But to make that point, the page-one story kicks off with an an anecdote that appears to confuse, or perhaps conflate, members of the Hovnanian family:
The Hovnanians have been building homes in New Jersey for almost a half-century, but the measure of their success was never more indelibly stamped than in a 1992 mishap, when the family’s 123-foot yacht sank off Cape May.
Outfitted with teak paneling, gold-plated fixtures and other luxuries, the $10 million sport-fishing boat seemed more worthy of an oil sheik than crafters of humble condos.
In the years since, Hovnanian Enterprises has grown into the nation’s sixth-largest homebuilder, snapping up smaller businesses and expanding into a total of 19 states. Riding the great housing boom of the past decade, the company built developments as fast as it could, with homebuyers queuing up overnight to sign sales contracts like groupies camping out for Hannah Montana tickets.
The credit crunch and a glut of unsold homes has put an end to those glory days, however. And this time, it’s the Red Bank company itself that’s taking on water.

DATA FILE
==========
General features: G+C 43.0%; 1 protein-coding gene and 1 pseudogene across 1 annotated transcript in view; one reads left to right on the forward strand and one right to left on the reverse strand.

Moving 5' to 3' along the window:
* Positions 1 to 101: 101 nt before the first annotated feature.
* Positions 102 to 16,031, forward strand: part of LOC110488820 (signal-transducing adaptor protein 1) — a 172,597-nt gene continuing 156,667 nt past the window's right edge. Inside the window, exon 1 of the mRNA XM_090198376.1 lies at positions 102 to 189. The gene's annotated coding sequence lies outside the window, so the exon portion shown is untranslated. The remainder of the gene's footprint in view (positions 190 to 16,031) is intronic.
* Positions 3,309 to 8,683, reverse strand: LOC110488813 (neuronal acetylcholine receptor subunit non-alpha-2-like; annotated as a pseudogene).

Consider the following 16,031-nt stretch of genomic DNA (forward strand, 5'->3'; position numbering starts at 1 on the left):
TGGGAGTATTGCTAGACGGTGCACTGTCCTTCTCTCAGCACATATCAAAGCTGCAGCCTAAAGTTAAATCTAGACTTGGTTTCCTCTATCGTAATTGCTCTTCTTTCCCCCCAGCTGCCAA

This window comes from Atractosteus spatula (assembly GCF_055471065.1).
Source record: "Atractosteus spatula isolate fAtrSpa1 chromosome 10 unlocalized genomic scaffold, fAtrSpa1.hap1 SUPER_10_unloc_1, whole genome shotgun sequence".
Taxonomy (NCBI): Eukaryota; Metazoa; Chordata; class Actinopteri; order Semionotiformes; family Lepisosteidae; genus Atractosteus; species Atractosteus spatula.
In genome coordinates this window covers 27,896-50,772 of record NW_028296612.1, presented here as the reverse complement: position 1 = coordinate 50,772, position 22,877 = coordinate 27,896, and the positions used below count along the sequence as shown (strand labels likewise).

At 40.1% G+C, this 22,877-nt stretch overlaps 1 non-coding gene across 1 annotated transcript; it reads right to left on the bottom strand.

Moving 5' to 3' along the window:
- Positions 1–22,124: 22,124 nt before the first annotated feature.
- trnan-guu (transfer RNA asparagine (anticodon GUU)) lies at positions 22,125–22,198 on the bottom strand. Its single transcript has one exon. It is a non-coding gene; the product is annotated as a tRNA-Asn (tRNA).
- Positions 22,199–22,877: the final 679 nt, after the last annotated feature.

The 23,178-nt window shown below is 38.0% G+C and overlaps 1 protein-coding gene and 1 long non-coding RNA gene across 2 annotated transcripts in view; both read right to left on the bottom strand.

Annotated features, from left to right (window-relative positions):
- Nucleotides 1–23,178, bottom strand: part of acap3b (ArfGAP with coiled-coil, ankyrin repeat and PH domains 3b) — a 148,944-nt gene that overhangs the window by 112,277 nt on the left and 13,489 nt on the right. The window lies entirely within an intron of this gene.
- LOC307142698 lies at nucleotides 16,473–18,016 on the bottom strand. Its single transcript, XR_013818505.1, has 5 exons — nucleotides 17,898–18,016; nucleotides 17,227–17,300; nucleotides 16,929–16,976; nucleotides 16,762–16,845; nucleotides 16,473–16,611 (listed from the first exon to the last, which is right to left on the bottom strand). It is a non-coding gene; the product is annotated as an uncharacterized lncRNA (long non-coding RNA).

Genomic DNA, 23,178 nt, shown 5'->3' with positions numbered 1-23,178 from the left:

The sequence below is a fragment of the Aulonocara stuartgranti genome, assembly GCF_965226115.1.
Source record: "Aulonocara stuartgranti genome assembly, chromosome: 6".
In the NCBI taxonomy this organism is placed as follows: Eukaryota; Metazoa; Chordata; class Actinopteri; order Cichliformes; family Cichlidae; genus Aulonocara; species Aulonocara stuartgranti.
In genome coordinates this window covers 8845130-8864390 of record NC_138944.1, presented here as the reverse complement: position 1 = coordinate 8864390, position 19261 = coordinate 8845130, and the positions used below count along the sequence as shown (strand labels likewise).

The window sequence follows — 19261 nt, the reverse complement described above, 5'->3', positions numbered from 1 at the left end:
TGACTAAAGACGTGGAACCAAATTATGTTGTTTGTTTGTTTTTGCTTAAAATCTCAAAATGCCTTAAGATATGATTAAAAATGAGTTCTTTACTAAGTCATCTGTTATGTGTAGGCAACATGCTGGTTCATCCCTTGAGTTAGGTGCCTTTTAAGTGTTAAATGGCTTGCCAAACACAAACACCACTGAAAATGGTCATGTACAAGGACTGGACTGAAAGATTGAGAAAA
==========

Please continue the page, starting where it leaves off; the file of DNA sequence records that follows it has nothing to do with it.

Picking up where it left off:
But the yacht belonged to Hirair Hovnanian, a brother of the man who founded and controlled Hovnanian Enterprises.
Hirair Hovnanian was one of four Armenian immigrant brothers who decades ago went their separate ways as builders. His Toms River homebuilding company, Hovsons, was not part of Hovnanian Enterprises.
Hovnanian Enterprises was started in 1959 by Hirair’s brother, Kevork Hovnanian, according to Securities and Exchange Commission filings.
Kevork Hovnanian, 83, is still the company’s chairman. His 50-year-old son, Ara, is its CEO and president. They have homes in Rumson.
Here’s an Aug. 14, 1992 Associated Press account of the sinking of the Lady Anna: Download out.pdf.